David J Weston
- B.S., Cornell Univeristy, 1998
- M.S., Cornell Univeristy, 2001
- PhD, Clemson University, 2006
Our research is motivated by a desire to further our understanding of the underling genetics driving plant traits and metabolic processes critical to organismal performance and C cycle dynamics. Our lab takes an integrated approach using high-throughput genomic technologies, biochemistry and genetics, all placed within a physiological framework to address our research questions. Below is a brief description of our main research projects:
Plant and microbe interactions: As part of the Plant Microbes Interface project (pmi.ornl.gov), our primary objective is to understand how host plant genotype and environment interact with microbial members to shape community assembly and function. Populus spp. are known to associate with numerous microbes resulting in an assortment of functional interactions through known and yet to be discovered signaling and metabolic networks that drive neutral, antagonistic and mutualistic responses. Our efforts have identified systemic root-bacteria derived gene network that influences leaf metabolism, photosynthesis and whole plant fitness.
The SPRUCE project is a multi-year interaction among scientists at ORNL and the U.S. Forest Service at the Marcell Experimental Forest. Our objective within this large collaborative project is to define the response surface of gross photosynthesis to warming, tissue water content, and ambient CO2 concentration for dominant Sphagnum species. These results will be incorporated into peatland modeling efforts (with Paul Hanson), and plant community composition change among woody and herbaceous vegetation (with Rich Norby).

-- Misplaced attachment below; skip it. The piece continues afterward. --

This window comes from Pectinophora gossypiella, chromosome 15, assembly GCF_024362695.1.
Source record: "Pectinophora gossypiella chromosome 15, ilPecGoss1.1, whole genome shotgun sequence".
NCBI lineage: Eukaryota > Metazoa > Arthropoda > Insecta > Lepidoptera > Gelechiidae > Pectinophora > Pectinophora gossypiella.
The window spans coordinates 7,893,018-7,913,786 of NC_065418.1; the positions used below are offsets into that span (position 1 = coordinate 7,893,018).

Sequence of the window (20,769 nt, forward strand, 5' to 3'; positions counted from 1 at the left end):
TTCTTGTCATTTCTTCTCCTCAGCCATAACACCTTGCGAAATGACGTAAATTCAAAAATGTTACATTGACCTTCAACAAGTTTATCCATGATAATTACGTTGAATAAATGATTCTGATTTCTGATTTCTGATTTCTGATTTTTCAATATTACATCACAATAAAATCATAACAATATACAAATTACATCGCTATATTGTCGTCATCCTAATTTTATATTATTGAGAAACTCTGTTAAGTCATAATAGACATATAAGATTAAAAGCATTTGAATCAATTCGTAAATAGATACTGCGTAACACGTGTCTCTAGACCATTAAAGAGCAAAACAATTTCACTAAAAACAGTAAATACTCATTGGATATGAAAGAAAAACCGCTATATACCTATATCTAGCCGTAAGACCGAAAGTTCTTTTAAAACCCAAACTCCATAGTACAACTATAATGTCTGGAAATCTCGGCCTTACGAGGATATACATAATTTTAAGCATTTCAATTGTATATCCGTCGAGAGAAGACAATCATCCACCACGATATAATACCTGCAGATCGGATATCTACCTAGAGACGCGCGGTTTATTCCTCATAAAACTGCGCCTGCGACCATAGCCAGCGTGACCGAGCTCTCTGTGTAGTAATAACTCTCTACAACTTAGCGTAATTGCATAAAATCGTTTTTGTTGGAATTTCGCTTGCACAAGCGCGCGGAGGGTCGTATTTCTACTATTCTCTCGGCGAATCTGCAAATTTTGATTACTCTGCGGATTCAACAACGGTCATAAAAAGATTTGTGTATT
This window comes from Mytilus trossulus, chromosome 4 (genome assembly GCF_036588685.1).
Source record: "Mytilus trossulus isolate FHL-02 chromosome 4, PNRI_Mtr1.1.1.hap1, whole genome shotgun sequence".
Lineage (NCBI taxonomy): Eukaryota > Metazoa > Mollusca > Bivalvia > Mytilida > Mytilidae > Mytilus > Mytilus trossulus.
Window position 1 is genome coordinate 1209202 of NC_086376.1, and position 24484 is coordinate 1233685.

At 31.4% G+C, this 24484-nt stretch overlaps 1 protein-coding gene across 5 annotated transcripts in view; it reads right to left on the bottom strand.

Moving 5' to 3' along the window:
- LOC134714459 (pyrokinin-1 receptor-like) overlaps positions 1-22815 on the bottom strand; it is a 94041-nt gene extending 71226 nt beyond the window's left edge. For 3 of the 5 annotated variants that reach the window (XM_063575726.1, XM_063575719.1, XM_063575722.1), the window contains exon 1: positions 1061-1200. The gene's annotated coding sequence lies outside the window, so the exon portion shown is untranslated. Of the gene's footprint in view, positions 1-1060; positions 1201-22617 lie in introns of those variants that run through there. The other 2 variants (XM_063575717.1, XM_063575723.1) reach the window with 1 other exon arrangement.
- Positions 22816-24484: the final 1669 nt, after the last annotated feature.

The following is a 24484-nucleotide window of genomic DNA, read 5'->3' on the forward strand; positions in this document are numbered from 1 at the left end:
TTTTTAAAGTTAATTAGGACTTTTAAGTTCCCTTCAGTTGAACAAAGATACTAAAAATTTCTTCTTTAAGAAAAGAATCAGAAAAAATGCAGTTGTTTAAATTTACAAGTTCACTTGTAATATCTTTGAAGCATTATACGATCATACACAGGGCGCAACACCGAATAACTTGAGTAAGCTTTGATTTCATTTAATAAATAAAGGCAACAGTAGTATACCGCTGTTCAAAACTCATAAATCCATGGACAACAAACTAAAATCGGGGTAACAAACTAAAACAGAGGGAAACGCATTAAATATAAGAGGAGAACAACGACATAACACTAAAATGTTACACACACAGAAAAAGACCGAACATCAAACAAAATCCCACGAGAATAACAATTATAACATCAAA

NGEE Tropics: Nutrient availability of phosphorus is increasingly recognized as a potential constraint of productivity in tropical ecosystems, potentially limiting the extent of the tropical C sink. One of the primary aims of the Next Generation Ecosystem Experiment: Tropics (NGEE Tropics) is to understand the extent to which nutrient availability is mediated by the interactions between plants and their microbiomes. Understanding the variation of plant functional traits, especially of roots, and the corresponding microbiome provides insight into the capacity to acquire phosphorus and the potential to sustain increased growth under elevated CO2. The data acquired will be used to improve ecosystem models to better predict the affects of climate change.
Ecological Genomics: The moss Sphagnum is a new study organism in our lab as it is a key member in peatland and arctic ecosystems that account for vast stores in terrestrial carbon. Whether these ecosystems continue to store carbon in response to changing climatic conditions remains an open question. This makes Sphagnum arguably the most important plant genus governing terrestrial carbon cycling. Our lab is pioneering the use of Sphagnum for ecological genomics studies and we are currently funded to generate a neutron-based mutagenesis population, a QTL mapping pedigree, and conduct RNA-Seq and physiological investigations.